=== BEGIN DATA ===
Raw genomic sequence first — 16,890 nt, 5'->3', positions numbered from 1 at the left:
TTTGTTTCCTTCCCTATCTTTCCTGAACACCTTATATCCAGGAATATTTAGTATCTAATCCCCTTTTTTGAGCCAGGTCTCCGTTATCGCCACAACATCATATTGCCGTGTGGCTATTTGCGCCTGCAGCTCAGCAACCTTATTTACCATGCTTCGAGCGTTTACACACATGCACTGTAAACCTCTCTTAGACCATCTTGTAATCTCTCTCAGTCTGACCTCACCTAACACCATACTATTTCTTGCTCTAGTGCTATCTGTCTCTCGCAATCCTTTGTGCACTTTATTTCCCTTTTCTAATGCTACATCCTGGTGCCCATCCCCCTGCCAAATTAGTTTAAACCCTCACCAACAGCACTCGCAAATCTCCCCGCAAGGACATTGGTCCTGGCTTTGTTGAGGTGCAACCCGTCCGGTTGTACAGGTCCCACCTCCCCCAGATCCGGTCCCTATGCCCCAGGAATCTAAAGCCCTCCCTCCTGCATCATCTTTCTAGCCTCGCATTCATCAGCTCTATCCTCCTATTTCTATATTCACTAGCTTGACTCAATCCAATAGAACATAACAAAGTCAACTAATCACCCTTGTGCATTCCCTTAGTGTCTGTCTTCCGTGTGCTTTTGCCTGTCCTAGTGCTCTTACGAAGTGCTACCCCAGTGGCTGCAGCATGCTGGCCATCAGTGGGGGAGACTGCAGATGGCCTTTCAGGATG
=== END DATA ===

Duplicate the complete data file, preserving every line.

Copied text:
Raw genomic sequence first — 16,890 nt, 5'->3', positions numbered from 1 at the left:
TTTGTTTCCTTCCCTATCTTTCCTGAACACCTTATATCCAGGAATATTTAGTATCTAATCCCCTTTTTTGAGCCAGGTCTCCGTTATCGCCACAACATCATATTGCCGTGTGGCTATTTGCGCCTGCAGCTCAGCAACCTTATTTACCATGCTTCGAGCGTTTACACACATGCACTGTAAACCTCTCTTAGACCATCTTGTAATCTCTCTCAGTCTGACCTCACCTAACACCATACTATTTCTTGCTCTAGTGCTATCTGTCTCTCGCAATCCTTTGTGCACTTTATTTCCCTTTTCTAATGCTACATCCTGGTGCCCATCCCCCTGCCAAATTAGTTTAAACCCTCACCAACAGCACTCGCAAATCTCCCCGCAAGGACATTGGTCCTGGCTTTGTTGAGGTGCAACCCGTCCGGTTGTACAGGTCCCACCTCCCCCAGATCCGGTCCCTATGCCCCAGGAATCTAAAGCCCTCCCTCCTGCATCATCTTTCTAGCCTCGCATTCATCAGCTCTATCCTCCTATTTCTATATTCACTAGCTTGACTCAATCCAATAGAACATAACAAAGTCAACTAATCACCCTTGTGCATTCCCTTAGTGTCTGTCTTCCGTGTGCTTTTGCCTGTCCTAGTGCTCTTACGAAGTGCTACCCCAGTGGCTGCAGCATGCTGGCCATCAGTGGGGGAGACTGCAGATGGCCTTTCAGGATG